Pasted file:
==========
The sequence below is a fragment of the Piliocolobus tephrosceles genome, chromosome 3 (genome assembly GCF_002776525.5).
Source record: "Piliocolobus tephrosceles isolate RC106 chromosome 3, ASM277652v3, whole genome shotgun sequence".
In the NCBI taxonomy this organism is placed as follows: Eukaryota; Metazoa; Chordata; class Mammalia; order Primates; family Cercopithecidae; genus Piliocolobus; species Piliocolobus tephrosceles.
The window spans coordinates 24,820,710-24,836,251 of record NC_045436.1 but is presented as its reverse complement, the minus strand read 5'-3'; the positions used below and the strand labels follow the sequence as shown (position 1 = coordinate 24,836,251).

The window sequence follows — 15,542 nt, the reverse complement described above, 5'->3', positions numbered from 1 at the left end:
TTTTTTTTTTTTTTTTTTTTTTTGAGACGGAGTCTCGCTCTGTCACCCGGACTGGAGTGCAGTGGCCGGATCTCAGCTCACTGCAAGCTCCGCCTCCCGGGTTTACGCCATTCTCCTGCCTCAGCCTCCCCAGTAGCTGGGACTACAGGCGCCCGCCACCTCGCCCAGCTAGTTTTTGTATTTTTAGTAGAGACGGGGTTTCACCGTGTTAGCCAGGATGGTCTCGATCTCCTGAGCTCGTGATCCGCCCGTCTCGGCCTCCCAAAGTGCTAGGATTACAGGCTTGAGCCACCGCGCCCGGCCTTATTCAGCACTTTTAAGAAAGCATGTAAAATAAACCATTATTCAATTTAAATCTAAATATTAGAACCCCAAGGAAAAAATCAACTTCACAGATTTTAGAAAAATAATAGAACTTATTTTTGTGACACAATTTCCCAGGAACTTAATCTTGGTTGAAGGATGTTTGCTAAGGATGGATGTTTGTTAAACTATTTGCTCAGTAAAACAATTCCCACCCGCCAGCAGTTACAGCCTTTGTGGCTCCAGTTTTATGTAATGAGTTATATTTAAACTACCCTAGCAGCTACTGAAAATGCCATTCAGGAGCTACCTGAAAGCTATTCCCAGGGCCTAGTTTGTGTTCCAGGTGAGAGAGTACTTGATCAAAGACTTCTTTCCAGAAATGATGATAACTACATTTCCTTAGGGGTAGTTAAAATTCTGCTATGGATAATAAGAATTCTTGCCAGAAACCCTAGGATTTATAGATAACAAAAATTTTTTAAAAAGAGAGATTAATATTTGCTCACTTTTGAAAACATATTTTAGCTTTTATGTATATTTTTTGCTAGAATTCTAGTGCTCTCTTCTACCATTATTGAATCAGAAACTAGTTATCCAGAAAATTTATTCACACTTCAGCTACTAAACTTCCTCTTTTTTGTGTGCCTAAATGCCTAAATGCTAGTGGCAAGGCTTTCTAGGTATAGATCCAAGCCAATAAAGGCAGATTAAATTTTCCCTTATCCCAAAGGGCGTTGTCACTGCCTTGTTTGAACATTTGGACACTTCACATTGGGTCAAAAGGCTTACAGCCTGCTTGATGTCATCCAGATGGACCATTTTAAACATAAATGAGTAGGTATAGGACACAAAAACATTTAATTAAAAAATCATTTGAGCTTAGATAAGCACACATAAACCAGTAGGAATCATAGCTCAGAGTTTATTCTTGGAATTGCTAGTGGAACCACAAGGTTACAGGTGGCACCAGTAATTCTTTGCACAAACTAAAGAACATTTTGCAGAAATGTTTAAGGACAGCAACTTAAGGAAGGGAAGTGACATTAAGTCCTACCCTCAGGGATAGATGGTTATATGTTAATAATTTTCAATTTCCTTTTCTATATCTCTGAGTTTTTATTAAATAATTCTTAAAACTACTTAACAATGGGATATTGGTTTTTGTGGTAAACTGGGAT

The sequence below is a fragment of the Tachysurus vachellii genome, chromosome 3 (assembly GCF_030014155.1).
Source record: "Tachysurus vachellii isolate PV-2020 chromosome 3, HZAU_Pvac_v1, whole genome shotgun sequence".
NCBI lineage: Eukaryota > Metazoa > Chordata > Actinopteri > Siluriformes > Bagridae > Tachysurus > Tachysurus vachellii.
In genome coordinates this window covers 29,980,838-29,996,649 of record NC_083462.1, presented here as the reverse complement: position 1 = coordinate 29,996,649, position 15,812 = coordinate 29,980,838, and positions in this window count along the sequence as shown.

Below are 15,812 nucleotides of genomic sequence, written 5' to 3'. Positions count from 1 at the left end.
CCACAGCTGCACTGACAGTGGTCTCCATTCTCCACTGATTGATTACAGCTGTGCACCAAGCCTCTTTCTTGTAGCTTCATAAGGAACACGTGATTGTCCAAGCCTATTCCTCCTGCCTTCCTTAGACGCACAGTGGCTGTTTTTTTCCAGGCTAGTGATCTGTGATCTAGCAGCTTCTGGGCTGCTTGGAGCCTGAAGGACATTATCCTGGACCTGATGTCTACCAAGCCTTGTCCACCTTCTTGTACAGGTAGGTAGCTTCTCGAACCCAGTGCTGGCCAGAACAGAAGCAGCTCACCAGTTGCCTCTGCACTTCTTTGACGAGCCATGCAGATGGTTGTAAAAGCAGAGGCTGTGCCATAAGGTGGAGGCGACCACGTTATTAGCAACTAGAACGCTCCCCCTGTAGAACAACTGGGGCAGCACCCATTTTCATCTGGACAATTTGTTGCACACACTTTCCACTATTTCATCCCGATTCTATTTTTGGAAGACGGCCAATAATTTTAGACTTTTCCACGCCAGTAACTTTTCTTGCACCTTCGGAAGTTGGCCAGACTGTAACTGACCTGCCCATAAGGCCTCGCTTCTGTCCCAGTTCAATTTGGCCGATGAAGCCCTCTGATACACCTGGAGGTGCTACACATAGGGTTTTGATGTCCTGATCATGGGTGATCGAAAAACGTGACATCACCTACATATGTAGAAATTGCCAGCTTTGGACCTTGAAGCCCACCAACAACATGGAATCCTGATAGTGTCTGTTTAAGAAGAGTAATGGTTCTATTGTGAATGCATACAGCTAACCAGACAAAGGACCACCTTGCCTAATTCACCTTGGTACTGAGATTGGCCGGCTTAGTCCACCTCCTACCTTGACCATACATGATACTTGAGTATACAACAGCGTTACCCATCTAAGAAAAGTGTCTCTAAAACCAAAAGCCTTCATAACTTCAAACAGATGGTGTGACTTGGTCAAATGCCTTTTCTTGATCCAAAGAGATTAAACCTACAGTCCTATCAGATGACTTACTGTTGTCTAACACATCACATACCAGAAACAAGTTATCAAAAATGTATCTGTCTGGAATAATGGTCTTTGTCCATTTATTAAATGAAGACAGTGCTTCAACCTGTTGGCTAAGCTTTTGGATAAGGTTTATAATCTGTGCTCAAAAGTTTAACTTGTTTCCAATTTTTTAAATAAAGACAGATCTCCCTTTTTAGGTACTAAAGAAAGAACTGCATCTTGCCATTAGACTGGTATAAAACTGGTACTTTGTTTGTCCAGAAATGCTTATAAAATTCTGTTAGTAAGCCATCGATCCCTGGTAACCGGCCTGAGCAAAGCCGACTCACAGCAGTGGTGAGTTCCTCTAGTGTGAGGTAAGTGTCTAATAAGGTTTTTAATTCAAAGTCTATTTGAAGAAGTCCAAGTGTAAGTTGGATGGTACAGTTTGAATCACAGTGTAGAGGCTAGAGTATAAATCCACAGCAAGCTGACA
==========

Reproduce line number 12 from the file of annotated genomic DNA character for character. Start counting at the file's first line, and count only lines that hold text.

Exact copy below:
CCACAGCTGCACTGACAGTGGTCTCCATTCTCCACTGATTGATTACAGCTGTGCACCAAGCCTCTTTCTTGTAGCTTCATAAGGAACACGTGATTGTCCAAGCCTATTCCTCCTGCCTTCCTTAGACGCACAGTGGCTGTTTTTTTCCAGGCTAGTGATCTGTGATCTAGCAGCTTCTGGGCTGCTTGGAGCCTGAAGGACATTATCCTGGACCTGATGTCTACCAAGCCTTGTCCACCTTCTTGTACAGGTAGGTAGCTTCTCGAACCCAGTGCTGGCCAGAACAGAAGCAGCTCACCAGTTGCCTCTGCACTTCTTTGACGAGCCATGCAGATGGTTGTAAAAGCAGAGGCTGTGCCATAAGGTGGAGGCGACCACGTTATTAGCAACTAGAACGCTCCCCCTGTAGAACAACTGGGGCAGCACCCATTTTCATCTGGACAATTTGTTGCACACACTTTCCACTATTTCATCCCGATTCTATTTTTGGAAGACGGCCAATAATTTTAGACTTTTCCACGCCAGTAACTTTTCTTGCACCTTCGGAAGTTGGCCAGACTGTAACTGACCTGCCCATAAGGCCTCGCTTCTGTCCCAGTTCAATTTGGCCGATGAAGCCCTCTGATACACCTGGAGGTGCTACACATAGGGTTTTGATGTCCTGATCATGGGTGATCGAAAAACGTGACATCACCTACATATGTAGAAATTGCCAGCTTTGGACCTTGAAGCCCACCAACAACATGGAATCCTGATAGTGTCTGTTTAAGAAGAGTAATGGTTCTATTGTGAATGCATACAGCTAACCAGACAAAGGACCACCTTGCCTAATTCACCTTGGTACTGAGATTGGCCGGCTTAGTCCACCTCCTACCTTGACCATACATGATACTTGAGTATACAACAGCGTTACCCATCTAAGAAAAGTGTCTCTAAAACCAAAAGCCTTCATAACTTCAAACAGATGGTGTGACTTGGTCAAATGCCTTTTCTTGATCCAAAGAGATTAAACCTACAGTCCTATCAGATGACTTACTGTTGTCTAACACATCACATACCAGAAACAAGTTATCAAAAATGTATCTGTCTGGAATAATGGTCTTTGTCCATTTATTAAATGAAGACAGTGCTTCAACCTGTTGGCTAAGCTTTTGGATAAGGTTTATAATCTGTGCTCAAAAGTTTAACTTGTTTCCAATTTTTTAAATAAAGACAGATCTCCCTTTTTAGGTACTAAAGAAAGAACTGCATCTTGCCATTAGACTGGTATAAAACTGGTACTTTGTTTGTCCAGAAATGCTTATAAAATTCTGTTAGTAAGCCATCGATCCCTGGTAACCGGCCTGAGCAAAGCCGACTCACAGCAGTGGTGAGTTCCTCTAGTGTGAGGTAAGTGTCTAATAAGGTTTTTAATTCAAAGTCTATTTGAAGAAGTCCAAGTGTAAGTTGGATGGTACAGTTTGAATCACAGTGTAGAGGCTAGAGTATAAATCCACAGCAAGCTGACA